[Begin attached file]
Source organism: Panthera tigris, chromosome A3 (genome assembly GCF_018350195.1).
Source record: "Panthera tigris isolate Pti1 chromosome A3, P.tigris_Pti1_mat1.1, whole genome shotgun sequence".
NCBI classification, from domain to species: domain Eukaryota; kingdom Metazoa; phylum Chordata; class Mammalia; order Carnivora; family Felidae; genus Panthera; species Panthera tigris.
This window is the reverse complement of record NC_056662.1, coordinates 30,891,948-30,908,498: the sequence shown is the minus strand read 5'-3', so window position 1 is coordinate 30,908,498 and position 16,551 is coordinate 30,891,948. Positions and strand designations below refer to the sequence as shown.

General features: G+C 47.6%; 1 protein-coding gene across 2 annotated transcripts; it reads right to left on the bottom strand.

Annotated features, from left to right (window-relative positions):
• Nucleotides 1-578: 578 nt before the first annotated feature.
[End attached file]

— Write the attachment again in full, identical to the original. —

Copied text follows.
Source organism: Panthera tigris, chromosome A3 (genome assembly GCF_018350195.1).
Source record: "Panthera tigris isolate Pti1 chromosome A3, P.tigris_Pti1_mat1.1, whole genome shotgun sequence".
NCBI classification, from domain to species: domain Eukaryota; kingdom Metazoa; phylum Chordata; class Mammalia; order Carnivora; family Felidae; genus Panthera; species Panthera tigris.
This window is the reverse complement of record NC_056662.1, coordinates 30,891,948-30,908,498: the sequence shown is the minus strand read 5'-3', so window position 1 is coordinate 30,908,498 and position 16,551 is coordinate 30,891,948. Positions and strand designations below refer to the sequence as shown.

General features: G+C 47.6%; 1 protein-coding gene across 2 annotated transcripts; it reads right to left on the bottom strand.

Annotated features, from left to right (window-relative positions):
• Nucleotides 1-578: 578 nt before the first annotated feature.